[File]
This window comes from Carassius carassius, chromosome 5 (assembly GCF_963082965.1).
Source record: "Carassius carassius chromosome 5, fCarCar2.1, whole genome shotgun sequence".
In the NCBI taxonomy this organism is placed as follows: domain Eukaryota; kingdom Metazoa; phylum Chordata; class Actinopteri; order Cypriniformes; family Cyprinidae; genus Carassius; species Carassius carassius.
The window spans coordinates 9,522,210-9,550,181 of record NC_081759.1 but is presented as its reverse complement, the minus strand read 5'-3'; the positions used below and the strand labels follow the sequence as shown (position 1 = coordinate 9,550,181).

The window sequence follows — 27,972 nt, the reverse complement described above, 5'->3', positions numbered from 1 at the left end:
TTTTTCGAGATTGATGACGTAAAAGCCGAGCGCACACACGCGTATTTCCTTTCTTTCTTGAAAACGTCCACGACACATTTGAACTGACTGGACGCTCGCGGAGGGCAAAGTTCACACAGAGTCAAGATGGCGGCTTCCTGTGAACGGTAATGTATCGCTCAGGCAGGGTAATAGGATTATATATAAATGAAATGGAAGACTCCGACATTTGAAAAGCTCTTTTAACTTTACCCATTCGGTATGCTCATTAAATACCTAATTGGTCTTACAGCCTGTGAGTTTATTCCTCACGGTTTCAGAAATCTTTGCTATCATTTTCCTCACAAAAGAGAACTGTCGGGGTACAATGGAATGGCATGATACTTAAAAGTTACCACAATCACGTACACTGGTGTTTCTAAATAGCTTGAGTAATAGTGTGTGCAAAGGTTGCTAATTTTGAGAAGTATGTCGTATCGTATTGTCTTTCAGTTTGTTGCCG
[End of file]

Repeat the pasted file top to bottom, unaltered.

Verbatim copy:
This window comes from Carassius carassius, chromosome 5 (assembly GCF_963082965.1).
Source record: "Carassius carassius chromosome 5, fCarCar2.1, whole genome shotgun sequence".
In the NCBI taxonomy this organism is placed as follows: domain Eukaryota; kingdom Metazoa; phylum Chordata; class Actinopteri; order Cypriniformes; family Cyprinidae; genus Carassius; species Carassius carassius.
The window spans coordinates 9,522,210-9,550,181 of record NC_081759.1 but is presented as its reverse complement, the minus strand read 5'-3'; the positions used below and the strand labels follow the sequence as shown (position 1 = coordinate 9,550,181).

The window sequence follows — 27,972 nt, the reverse complement described above, 5'->3', positions numbered from 1 at the left end:
TTTTTCGAGATTGATGACGTAAAAGCCGAGCGCACACACGCGTATTTCCTTTCTTTCTTGAAAACGTCCACGACACATTTGAACTGACTGGACGCTCGCGGAGGGCAAAGTTCACACAGAGTCAAGATGGCGGCTTCCTGTGAACGGTAATGTATCGCTCAGGCAGGGTAATAGGATTATATATAAATGAAATGGAAGACTCCGACATTTGAAAAGCTCTTTTAACTTTACCCATTCGGTATGCTCATTAAATACCTAATTGGTCTTACAGCCTGTGAGTTTATTCCTCACGGTTTCAGAAATCTTTGCTATCATTTTCCTCACAAAAGAGAACTGTCGGGGTACAATGGAATGGCATGATACTTAAAAGTTACCACAATCACGTACACTGGTGTTTCTAAATAGCTTGAGTAATAGTGTGTGCAAAGGTTGCTAATTTTGAGAAGTATGTCGTATCGTATTGTCTTTCAGTTTGTTGCCG